#Issue45
3 posts

11 rules of effective programming

Leave your code better than you found it. Look for repeatable patterns from references or projects around you or online that have implemented a feature with similar requirements.
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11 rules of effective programming

  • Leave your code better than you found it.
  • Think about the total cost of ownership: cutting corners, skipping tests for later or creating temporary fixes have costly long term repercussions.
  • Look for repeatable patterns from references or projects around you or online that have implemented a feature with similar requirements.
  • Micro-optimization can easily make your code a mess and does not bring much value to users.
  • The cost of fixing bugs grows exponentially over time. Discovering problems early makes them easier to solve too.
  • Avoid multitasking. Studies show that it has a negative impact on performance and productivity.

Full post here, 8 mins read

Slow down to go faster

Invest time to think about what you want to achieve while things are still simple. This way, you will not be thrown off track by complexity later.
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Slow down to go faster

  • Take time to write automated tests instead of focusing on developing features alone. It will save you manual testing time later and avoid regressions as the code grows.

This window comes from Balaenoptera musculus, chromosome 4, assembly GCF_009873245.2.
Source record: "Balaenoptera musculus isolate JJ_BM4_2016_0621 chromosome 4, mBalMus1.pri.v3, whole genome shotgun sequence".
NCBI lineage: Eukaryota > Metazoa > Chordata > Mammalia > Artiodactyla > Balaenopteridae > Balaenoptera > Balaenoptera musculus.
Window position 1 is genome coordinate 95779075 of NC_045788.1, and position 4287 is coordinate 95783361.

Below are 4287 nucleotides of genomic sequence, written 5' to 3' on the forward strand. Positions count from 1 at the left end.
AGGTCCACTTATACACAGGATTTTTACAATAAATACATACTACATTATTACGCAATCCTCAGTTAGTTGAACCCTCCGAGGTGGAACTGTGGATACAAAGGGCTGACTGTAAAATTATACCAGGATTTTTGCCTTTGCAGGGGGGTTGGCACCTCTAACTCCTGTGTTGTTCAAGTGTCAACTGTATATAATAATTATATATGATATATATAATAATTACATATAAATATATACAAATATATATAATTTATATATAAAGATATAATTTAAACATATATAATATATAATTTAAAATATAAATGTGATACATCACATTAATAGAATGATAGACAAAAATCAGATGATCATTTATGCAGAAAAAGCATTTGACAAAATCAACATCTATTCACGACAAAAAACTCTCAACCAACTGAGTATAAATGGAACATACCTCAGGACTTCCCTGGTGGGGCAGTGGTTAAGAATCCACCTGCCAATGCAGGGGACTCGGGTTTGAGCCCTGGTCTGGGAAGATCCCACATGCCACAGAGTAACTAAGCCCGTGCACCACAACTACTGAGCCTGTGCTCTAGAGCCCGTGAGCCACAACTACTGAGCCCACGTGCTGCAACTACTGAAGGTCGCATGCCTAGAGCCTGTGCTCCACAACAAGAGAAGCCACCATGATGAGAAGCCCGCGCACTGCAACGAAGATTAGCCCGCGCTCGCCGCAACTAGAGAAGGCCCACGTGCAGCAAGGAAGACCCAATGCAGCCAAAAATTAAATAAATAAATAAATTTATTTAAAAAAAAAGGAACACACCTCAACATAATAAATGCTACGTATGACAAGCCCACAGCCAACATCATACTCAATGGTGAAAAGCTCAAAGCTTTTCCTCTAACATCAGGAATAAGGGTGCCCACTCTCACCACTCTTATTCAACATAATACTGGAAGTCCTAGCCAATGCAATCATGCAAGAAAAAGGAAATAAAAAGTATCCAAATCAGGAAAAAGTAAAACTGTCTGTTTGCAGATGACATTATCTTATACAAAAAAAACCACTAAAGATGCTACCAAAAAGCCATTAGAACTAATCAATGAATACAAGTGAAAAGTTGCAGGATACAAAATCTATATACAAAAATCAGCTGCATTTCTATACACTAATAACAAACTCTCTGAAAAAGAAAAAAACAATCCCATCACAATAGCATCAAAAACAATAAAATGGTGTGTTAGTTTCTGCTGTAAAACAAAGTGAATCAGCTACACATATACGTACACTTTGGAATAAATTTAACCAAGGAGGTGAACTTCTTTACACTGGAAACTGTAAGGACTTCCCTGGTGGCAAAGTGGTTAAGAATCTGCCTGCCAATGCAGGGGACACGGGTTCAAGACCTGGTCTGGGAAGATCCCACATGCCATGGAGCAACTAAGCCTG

• Take time when naming variables, classes, etc, so they are meaningful and self-explanatory. This will ensure other developers can easily grasp the contexts easily from the names.
  • Document your code as you write it. Structure it to start with a brief summary of multi-line functions, inline warnings, and explanations of tricky bits. Record intent rather than implementation.
  • Invest time to think about what you want to achieve while things are still simple. This way, you will not be thrown off track by complexity later.

Full post here, 4 mins read

Your system is not a sports team

Don’t be obsessed with a system that you have built or worked on for many months/years. Don’t focus only on improving the system you are working on.
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Your system is not a sports team

  • If you are aligned to a mission, rather than being aligned to a specific system, you will work better for the success of the company.
  • Don’t be obsessed with a system that you have built or worked on for many months/years.
  • Don’t focus only on improving the system you are working on. Look at the larger goal your company is working towards and find the best utilization of your time.
  • Get your team aligned on the problem at hand and not around the tools & technologies to use to solve the problems.
  • Empower all engineers to focus on the impact of their decisions on the overall company by avoiding silos.

Full post here, 4 mins read